Employees seeking leave under the Family and Medical Leave Act are supposed to give 30 days’ notice if the need for leave is “foreseeable,” but what does “foreseeable” mean? Based on a recent 11th Circuit Court of Appeals decision, even elective surgery which could be planned far in advance, if “relatively urgent,” would not be foreseeable and thus not require 30 days’ advance notice of the need for leave. Continue Reading
At a meeting of the U.S. Equal Employment Opportunity Commission, convened to address the explosive growth of retaliation charges last week, witnesses made a variety of recommendations, including that the agency revise its retaliation guidance in its Compliance Manual to embrace the Supreme Court’s “but-for” causation standard and to address the impact of social media in the workplace. Continue Reading
In April 2014, the Florida Supreme Court held in Delva v. The Continental Group, Inc. that pregnancy discrimination was encompassed within “sex” discrimination as protected in the then-enacted version of the Florida Civil Rights Act (the “FCRA”), even though it was not explicitly mentioned in the FCRA. In response to this holding, the Florida legislature has now passed Senate Bill 982, which expressly makes pregnancy a protected class under the Florida Civil Rights Act. The bill was approved by the governor on May 21, 2015, and it becomes effective on July 1, 2015. Continue Reading
U.S. embassies and consulates abroad recently suspended issuing any U.S. visas as a result of worldwide technical issues with State Department computer systems. These technical problems cause considerable delays to foreign nationals waiting for their visa to be issued prior to traveling to the United States. The suspension is global, and does not apply to any specific visa category or nationality.
In Coats v. Dish Network, LLC, the Supreme Court of Colorado upheld an employer’s decision to terminate the employment of a quadriplegic employee who worked as a customer service representative and who held a state-issued license to consume medical marijuana. Coats, who had been confined to a wheelchair since his teenage years, tested positive for marijuana during a random drug testing conducted by Dish Network, and although he disclosed that he held a state license to consume the drug, Dish Network terminated his employment for violating the company’s drug policy. Coats argued that the termination of his employment was unlawful, where Colorado law prohibits discriminatory personnel actions for lawful off-duty conduct pursuant to the state’s “lawful activities statute,” Colo. Rev. Stat. § 24-34-402.5. Continue Reading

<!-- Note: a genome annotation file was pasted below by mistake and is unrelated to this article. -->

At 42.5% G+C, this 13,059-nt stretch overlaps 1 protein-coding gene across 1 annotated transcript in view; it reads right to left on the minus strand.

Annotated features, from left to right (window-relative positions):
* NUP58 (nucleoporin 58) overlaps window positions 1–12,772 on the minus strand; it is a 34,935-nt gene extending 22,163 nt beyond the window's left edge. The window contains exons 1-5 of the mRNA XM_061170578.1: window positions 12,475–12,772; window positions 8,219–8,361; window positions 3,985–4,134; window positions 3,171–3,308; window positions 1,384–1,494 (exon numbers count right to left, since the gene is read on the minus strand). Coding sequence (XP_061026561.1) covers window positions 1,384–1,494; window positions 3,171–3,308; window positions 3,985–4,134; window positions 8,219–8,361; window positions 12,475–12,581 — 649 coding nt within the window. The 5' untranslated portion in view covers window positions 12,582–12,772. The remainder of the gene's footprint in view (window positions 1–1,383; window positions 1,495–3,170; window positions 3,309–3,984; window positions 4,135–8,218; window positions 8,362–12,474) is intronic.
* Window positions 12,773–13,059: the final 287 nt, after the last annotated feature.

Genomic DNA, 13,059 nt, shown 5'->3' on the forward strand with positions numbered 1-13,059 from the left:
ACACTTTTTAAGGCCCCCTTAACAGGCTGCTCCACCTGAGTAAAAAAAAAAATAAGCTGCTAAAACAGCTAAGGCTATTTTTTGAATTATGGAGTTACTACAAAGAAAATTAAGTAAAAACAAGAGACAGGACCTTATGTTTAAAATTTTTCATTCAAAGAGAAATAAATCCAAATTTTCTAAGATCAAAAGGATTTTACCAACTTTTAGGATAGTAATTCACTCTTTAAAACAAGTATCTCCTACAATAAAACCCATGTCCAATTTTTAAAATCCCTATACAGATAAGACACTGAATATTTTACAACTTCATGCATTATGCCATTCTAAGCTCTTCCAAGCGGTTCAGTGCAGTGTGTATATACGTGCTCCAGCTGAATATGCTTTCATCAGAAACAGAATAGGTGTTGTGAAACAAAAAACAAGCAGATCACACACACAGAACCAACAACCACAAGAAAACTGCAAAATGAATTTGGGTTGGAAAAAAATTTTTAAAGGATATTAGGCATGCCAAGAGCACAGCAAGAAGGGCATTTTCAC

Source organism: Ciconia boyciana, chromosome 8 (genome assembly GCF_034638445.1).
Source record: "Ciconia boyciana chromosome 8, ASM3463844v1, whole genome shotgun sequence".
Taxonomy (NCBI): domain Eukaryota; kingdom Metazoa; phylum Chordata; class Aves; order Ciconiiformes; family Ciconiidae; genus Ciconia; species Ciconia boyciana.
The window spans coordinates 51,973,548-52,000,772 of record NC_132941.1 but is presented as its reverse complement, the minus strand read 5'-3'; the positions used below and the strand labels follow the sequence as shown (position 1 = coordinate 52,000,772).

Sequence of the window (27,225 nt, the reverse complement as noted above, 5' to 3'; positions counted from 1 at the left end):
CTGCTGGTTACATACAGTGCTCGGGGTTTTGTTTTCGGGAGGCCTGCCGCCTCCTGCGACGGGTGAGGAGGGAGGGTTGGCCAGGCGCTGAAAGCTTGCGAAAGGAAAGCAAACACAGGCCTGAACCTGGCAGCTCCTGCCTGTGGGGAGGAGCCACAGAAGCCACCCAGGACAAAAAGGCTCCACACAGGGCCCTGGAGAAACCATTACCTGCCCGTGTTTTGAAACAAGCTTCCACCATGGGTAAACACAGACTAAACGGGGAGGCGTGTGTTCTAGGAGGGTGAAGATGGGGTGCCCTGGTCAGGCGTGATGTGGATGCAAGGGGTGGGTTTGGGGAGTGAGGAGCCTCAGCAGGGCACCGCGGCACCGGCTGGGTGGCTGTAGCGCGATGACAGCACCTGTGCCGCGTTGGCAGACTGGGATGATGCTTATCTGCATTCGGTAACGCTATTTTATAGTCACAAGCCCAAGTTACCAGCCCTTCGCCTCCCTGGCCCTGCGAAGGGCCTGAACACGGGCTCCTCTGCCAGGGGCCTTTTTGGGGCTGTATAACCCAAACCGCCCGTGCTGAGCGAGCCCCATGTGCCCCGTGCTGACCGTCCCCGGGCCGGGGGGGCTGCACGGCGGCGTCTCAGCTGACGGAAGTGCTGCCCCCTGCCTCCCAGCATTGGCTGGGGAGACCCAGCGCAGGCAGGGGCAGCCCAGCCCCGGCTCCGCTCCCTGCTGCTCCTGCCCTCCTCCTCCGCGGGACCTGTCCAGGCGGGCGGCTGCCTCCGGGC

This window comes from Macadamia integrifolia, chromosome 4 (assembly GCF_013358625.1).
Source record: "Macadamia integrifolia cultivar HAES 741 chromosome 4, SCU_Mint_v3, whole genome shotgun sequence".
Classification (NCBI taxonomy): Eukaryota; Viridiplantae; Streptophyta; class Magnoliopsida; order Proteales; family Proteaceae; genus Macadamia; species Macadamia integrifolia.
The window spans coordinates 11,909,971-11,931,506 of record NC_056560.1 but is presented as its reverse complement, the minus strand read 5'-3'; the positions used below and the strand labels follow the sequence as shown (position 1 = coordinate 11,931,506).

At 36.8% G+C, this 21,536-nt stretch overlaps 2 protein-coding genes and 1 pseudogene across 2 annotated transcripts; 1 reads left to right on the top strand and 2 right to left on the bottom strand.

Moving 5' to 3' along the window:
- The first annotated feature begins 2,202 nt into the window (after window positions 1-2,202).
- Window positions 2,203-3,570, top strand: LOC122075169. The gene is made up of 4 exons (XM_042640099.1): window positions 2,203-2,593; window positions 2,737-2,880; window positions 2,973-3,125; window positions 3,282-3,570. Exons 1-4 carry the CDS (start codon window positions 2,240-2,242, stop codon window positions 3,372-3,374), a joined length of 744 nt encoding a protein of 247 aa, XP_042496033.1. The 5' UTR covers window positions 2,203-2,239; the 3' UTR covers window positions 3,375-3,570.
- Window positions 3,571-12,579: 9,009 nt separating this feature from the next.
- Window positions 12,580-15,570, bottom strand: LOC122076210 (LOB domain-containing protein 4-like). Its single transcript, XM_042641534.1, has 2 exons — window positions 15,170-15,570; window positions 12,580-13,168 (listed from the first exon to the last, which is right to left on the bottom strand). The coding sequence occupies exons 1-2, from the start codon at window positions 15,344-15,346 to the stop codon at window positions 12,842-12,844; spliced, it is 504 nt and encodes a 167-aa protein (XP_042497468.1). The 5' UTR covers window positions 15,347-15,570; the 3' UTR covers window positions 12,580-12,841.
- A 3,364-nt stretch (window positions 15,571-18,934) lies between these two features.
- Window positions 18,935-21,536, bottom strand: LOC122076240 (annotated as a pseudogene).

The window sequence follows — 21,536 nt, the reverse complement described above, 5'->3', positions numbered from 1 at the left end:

In Noll v. Int’l Bus. Machs. Corp., 13-cv-4096 (2d Cir May 21, 2015), the Second Circuit Court of Appeals addressed the extent to which, under the ADA and New York State law, an employee must be provided with the precise accommodation he or she requests and whether, if the employer offers a different type of accommodation, its failure to engage in a further interactive process suffices to establish a disability discrimination claim. In Noll, the Court found the employer (IBM) did not have a duty to provide the most effective accommodation, but rather simply an effective one, and, given that it offered a reasonable accommodation, did not have a duty to engage in a further interactive process. Continue Reading
All employees, including transgender employees, should have access to restrooms that correspond to their gender identity. That’s the takeaway from the Department of Labor’s Occupational Safety and Health Administration’s (“OSHA”) recently published guidance to employers on best practices regarding restroom access for transgender workers.
In order to satisfy the Family and Medical Leave Act’s “overnight stay” requirement, an employee must be in the hospital “for a substantial period of time from one calendar day to the next calendar day as measured by the individual’s time of admission and time of discharge,” according to the federal Third Circuit Court of Appeals. The Court also noted, but did not rule, that at least eight hours would have been an appropriate amount of time under the circumstances to meet the “substantial period of time” requirement. Bonkowski v. Oberg Indus., Inc., No. 14-1239, 2015 WL 2444503 (3d Cir. May 22, 2015). Continue Reading
The U.S. Supreme Court has held that to prevail in a Title VII disparate-treatment (i.e., intentional discrimination) claim, a job applicant need only show that his need for a religious accommodation was a motivating factor in the employer’s decision. An applicant does not need to show that the employer had knowledge of his need for the religious accommodation. EEOC v. Abercrombie & Fitch Stores, Inc., No. 14-86 (June 1, 2015). Continue Reading
The Department of Labor has finally issued new FMLA forms. These forms (WH-380-E, WH-380-F, WH-381, WH-382, WH-384, WH-385, and WH-385V) may be accessed from the DOL’s website.
The prior FMLA forms expired well before the new ones were issued this past weekend. The new forms contain the Genetic Information Nondiscrimination Act (GINA) disclosure language that directs medical providers not to provide information about genetic tests, genetic services, or the manifestation of disease or disorder in the employee’s family members. Similar language now exists in other medical certification forms issued by the DOL as well.
The new forms are set to expire 5/31/2018.